Perspectives on the Valuation of Indian Equities

Date: Nov 2014
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We know so far this year Indian markets have returned about 27% for every dollar invested. Ostensibly a pro-business Govt elected to rule India is the biggest driver of this upward march. It raises a question – how high should we get? Sentiments have ranged from simply feeling good to feeling euphoric.

I reflect on that question here. We conceptualise valuation as a multiple of current earnings of the business. Current earnings are facts and the multiple is hope, indicative of how much earnings is expected to grow in the future. We examine possibilities of high earnings growth by looking into the past.

What’s new about measuring historical earnings growth?

Well, what’s new about examining the past? Experienced analysts do it all the time, but there are two issues that I will overcome here. One, each analyst tends to look at a different stock universe depending on what he covers. When I searched for “earnings growth in the past”, I got no one answer and unable to draw any inference. Another obvious issue is the presence of incentive bias in what the sell side research says and recommends.

To find out past earnings growth I decided to look at a market representative set of listed Indian firms as far back as possible. But a fast evolving capital market means that there is not enough coherent history to extrapolate into the future. The best we can do is to make balanced assumptions that allow us to draw important lessons.

I took a widely used measure of market, CNX Nifty index that comprises 50 stocks representing 23 sectors of the economy. It accounts for 65 % of the market cap of India’s most traded stock exchange, the NSE. I unbundled this index by taking their current constituents (as on early Sept 2014) and looking at their historical earnings growth. However stocks recently listed had to be dropped because the pre-listing information may not accurately reflect the listed entity let alone its earnings. One constituent was dropped because it underwent a major business re-structuring exercise.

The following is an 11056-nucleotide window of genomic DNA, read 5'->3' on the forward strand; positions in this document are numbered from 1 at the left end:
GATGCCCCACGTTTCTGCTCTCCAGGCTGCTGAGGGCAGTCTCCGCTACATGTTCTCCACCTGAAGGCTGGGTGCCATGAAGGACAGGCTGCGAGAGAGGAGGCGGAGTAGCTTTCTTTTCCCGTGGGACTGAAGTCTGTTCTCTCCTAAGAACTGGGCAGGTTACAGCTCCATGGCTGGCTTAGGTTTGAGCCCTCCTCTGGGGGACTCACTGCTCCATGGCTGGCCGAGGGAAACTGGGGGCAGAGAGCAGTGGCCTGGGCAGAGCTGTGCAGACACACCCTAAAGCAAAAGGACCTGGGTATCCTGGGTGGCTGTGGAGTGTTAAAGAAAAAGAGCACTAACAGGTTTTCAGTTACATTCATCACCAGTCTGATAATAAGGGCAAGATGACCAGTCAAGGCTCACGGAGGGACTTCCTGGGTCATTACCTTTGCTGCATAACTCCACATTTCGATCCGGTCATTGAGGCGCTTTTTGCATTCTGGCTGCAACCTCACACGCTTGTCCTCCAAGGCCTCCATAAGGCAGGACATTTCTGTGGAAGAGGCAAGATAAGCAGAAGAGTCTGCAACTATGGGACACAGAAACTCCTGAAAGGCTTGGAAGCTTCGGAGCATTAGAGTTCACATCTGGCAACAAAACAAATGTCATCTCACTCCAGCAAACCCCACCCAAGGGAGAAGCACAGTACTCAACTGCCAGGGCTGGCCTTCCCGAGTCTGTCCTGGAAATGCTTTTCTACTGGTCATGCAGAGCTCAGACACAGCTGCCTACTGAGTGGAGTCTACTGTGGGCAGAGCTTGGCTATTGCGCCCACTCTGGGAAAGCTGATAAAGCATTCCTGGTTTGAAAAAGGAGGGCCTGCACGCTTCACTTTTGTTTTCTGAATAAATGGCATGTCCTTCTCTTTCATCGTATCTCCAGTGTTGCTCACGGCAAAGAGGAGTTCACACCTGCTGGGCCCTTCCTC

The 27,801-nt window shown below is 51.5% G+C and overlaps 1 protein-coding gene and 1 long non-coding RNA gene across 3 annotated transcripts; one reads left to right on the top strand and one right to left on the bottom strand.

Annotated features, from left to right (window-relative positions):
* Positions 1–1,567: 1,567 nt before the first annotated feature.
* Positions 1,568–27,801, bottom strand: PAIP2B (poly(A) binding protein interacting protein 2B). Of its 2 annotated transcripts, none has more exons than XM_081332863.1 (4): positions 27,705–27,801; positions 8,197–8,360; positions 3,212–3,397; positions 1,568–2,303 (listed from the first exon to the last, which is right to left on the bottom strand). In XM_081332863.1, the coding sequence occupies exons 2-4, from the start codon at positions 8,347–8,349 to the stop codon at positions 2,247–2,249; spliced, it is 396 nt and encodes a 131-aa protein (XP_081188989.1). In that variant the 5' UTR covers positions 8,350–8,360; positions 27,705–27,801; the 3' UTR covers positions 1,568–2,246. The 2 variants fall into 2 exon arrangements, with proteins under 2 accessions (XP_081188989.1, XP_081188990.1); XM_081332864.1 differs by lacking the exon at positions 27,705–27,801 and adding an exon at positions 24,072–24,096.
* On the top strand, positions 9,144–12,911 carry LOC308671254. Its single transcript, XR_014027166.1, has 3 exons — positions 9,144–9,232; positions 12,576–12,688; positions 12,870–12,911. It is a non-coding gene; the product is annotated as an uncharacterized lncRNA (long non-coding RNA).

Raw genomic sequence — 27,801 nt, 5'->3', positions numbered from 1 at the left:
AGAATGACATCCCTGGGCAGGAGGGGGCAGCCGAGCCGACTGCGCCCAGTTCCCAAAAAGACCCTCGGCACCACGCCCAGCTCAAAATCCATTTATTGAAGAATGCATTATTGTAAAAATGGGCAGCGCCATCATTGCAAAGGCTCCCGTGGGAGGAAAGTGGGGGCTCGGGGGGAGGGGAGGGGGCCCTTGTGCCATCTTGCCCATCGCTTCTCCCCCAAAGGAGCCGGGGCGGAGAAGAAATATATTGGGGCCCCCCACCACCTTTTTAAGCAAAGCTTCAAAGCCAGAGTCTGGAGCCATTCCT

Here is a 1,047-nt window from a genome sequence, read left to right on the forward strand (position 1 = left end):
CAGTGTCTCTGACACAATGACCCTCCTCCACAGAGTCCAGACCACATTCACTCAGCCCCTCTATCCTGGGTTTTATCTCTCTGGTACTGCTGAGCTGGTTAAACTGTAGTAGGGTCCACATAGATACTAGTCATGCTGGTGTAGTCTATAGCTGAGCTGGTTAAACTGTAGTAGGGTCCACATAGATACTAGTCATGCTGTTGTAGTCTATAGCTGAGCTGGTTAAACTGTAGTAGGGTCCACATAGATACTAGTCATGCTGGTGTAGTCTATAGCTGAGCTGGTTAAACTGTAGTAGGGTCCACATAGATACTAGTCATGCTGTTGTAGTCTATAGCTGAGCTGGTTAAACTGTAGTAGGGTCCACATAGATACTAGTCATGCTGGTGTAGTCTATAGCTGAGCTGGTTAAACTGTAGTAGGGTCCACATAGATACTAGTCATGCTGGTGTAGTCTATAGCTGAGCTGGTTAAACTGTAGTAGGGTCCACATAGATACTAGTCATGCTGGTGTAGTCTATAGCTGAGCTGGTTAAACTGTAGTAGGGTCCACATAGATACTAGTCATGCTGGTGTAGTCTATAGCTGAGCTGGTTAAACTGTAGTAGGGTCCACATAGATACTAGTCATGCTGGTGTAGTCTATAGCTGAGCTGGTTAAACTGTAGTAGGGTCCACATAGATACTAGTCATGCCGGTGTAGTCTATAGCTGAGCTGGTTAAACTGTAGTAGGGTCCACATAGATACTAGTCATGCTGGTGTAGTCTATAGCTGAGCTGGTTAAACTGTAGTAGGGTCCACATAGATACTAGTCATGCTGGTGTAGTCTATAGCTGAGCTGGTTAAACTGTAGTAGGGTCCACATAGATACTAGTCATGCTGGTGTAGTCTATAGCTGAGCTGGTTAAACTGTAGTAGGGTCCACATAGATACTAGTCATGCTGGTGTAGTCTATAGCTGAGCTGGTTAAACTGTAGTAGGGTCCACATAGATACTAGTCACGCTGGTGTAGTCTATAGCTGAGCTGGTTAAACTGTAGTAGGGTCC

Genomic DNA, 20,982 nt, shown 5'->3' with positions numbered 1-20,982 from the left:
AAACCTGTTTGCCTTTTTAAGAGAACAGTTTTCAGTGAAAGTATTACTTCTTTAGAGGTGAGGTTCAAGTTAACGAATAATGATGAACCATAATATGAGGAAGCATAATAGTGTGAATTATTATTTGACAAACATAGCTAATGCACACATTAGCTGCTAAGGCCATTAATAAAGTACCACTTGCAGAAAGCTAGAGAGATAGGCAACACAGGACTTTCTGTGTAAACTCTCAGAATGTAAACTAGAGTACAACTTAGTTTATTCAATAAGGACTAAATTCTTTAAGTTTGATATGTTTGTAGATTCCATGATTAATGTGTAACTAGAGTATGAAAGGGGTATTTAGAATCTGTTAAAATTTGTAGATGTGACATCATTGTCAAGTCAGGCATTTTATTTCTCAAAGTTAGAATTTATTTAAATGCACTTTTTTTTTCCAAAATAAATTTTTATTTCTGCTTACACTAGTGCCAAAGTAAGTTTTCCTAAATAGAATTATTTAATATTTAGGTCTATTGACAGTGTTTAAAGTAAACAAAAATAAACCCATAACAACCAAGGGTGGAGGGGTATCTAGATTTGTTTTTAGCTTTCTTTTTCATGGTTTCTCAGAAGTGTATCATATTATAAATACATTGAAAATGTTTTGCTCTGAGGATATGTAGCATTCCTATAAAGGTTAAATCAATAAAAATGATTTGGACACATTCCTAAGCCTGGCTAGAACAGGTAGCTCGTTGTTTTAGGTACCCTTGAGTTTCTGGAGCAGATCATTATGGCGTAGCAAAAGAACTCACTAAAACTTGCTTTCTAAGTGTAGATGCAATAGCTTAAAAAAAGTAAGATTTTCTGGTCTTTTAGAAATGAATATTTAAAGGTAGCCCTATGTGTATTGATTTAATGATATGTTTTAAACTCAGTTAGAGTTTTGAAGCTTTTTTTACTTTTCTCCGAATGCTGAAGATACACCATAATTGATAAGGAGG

This left us with 42 companies accounting for 56% of market cap (Sept 2014) and a period of preceding 10 years (April 2004 until March 2014) to look at earnings.

What was the earnings growth for the 42 in the past?

The 42 firms we examined over a period of 10 years (or 9 years of y-o-y growth) gave in aggregate an annualised earnings growth of 15.3%. This was the period when India’s real GDP grew by 7.6% on average annually, ranging from a high of 9.6% to a low of 4.5%.

15.3% will sound materially lower than what is often quoted in business press or sell side research notes. For instance a leading financial house said in June 2014, “This translates into a 16% PAT CAGR during FY14-16E for our coverage universe, which indicates initiation of a new up cycle in corporate earnings and reversion to the average 17% PAT CAGR witnessed in the last decade” (emphasis mine). Another large asset management company states in its presentation that “From 1991 to 2013 on average Sensex EPS growth has been around 19%”

So why is there a big deviation from Index growth quoted above? Not because of the different time periods considered. It’s because the index constituents change every year and almost always a slowing or falling earnings growth stock is replaced by one that did better. Earnings growth computed thus magnifies the numerator relative to the denominator magnifying growth. As a result the Index earnings growth year-on-year gets exaggerated vis-a-vis growth of its constituents over a period of time.